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Fallout 76

Fallout 76

After years of solo adventures, the vault doors have opened on an online wasteland.

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Fallout 76 marks the second venture into MMO territory for a beloved Bethesda property. It takes a side step from the core series and allows players to build bases, embark on quests, and explore the nuclear dust storm of West Virginia with other fellow survivors in what is the series' first strictly online outing. The beta may have proven divisive with the excessive bugs and the general loneliness of the world being at the forefront of the complaints, but we decided to go in with an open mind as we stepped out of the vault and made our journey across this new world.

76 takes place two decades after the bombs fell and is a prequel to all other Fallout titles that came before it, with the story unfolding in the year 2102. Your journey starts on Reclamation day and you play as one of the very first humans to have emerged from the vault and entered the wasteland (a privilege which we can't see being valued by many). After suiting yourself up with the appropriate gear (a blue and yellow party hat) you set out to fulfill the requests of the overseer and work to restore humanity with what remains of civilisation.

There may be some major changes here and there but 76 still plays like your typical Fallout game (well, Fallout 3 onwards anyway). The snappy combat you'll remember from previous instalments is still intact and you'll be doing the usual scavenging for loot and completing quests to advance the story further along. In addition to this, everything can just be played completely on your own and you can approach everything as you would when playing Fallout 4, for example. This is something we thought we'd stress before delving into the nitty-gritty, as from the promotional materials it can be easy to view 76 as a different beast entirely.

Fallout 76 has a dazzling scope, with the ruins of West Virginia being four times the size of Fallout 4, making it easily the largest region we've had the chance to explore thus far. The southern state looks downright gorgeous here despite 76's ageing engine, and it looks wonderfully cosy with its golden shades of autumn. Exploring this gaping sandbox with our friends journeying alongside was the most fun we had in 76 as its rich environmental design made us want to comb every inch. The engine's wrinkles do show though, with some crude-looking character models and shabby textures, even if it is easily the best-looking Fallout to date.

Fallout 76
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Perhaps the most controversial change 76 has ushered in is the removal of all human NPCs, meaning only robots, documents, and holotapes provide you with snippets of story. Due to the lack of a human connection we found ourselves less invested in the quests we were handed, and West Virginia felt like a vast post-apocalyptic ghost town as a result. Areas in the past such as Fallout 4's Diamond City Market felt well-populated and alive, but this time a sense of eternal loneliness has been implemented, which is kind of fitting but also pretty dull. We understand that Bethesda opted to do this to make every human encounter feel momentous, but it's ultimately come at the cost of some of the studio's usual storytelling magic.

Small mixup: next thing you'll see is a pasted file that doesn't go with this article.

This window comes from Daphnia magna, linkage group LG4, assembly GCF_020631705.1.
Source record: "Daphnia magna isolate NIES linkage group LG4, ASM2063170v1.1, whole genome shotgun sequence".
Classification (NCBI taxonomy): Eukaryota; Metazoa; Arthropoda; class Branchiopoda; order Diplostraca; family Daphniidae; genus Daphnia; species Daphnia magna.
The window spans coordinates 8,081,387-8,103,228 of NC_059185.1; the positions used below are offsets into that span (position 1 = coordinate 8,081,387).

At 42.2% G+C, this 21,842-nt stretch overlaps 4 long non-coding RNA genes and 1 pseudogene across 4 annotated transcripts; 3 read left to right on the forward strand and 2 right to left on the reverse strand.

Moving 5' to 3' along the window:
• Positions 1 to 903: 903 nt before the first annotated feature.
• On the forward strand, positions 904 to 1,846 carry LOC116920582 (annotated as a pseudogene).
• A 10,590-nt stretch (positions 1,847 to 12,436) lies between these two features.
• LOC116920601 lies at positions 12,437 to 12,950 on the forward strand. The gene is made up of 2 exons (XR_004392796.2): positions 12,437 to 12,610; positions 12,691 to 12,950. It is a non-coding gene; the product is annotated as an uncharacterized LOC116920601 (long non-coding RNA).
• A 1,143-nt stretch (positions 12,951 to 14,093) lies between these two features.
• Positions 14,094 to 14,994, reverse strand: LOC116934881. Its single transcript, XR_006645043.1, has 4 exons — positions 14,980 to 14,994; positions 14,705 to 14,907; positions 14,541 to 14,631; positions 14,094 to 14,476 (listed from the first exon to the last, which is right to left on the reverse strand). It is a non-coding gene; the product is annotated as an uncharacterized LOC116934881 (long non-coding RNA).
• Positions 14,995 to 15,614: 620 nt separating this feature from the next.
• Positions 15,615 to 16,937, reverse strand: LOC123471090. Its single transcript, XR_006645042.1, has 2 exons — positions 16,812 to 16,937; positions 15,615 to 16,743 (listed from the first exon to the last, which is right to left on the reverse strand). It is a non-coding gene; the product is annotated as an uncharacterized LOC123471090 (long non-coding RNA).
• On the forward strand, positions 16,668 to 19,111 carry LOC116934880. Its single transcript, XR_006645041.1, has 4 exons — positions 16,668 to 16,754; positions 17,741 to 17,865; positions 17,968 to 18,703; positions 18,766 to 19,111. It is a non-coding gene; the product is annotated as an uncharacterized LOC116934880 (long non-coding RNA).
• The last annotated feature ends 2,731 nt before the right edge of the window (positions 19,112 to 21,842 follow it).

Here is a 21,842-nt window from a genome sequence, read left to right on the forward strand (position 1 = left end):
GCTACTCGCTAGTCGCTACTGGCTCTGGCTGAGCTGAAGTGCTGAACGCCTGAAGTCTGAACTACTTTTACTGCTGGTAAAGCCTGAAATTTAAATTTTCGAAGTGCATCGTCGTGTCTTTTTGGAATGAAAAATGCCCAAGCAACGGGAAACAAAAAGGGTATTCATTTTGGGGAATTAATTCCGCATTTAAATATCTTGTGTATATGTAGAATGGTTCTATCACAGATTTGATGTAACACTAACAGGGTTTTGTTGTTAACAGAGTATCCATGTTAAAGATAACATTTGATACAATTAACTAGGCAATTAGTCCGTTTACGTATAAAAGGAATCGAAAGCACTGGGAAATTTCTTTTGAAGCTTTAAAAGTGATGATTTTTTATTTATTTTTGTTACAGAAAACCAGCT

As alluded to, the quests in Fallout 76 don't quite work as we've come to expect from the series. Instead of talking to NPCs, we get missions via computers, robots, and audio logs, which are then added to an ever-growing list (each with their own objectives). The main story will see you try to track down the overseer of the vault, but before long you'll be researching and cooking and heading out on fetch quests. It's not a million miles away from the previous formula, but what's new is the random events that pop up, giving you and your mates a chance to head on over and fulfill a task to get rewards. These work a little like they do in Destiny, and you'll regularly see them pop up and demand your attention during your time in the wasteland.

Playing with friends can elevate the experience tenfold as you fight mutated beasts and build bases side by side, but those playing alone can also find fun in the added connectivity. There are 22 players on each server and you can view their locations on the map if you are hoping to find someone to trade with, team up with, or fight in PvP. The PvP for us is where Fallout's online potential really shines though, as it features fun mechanics such bounties being placed on the heads of players who have slain those not willing to fight.

The move to online has conjured up more than a few problems though. During an earlier tutorial quest, we had to purify water by boiling it at cooking station, however, the one we needed to use was occupied by another player. It remains unclear whether they were mocking us or had simply gone for a quick coffee break but the player wouldn't move and we were unable to progress until we quit the game and joined another server. This is just one small example but it shows how some aspects of the experience have become flawed in the transition to fully online. Having to wait around while someone uses a workbench or stove is hardly ideal, after all.

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Fallout 76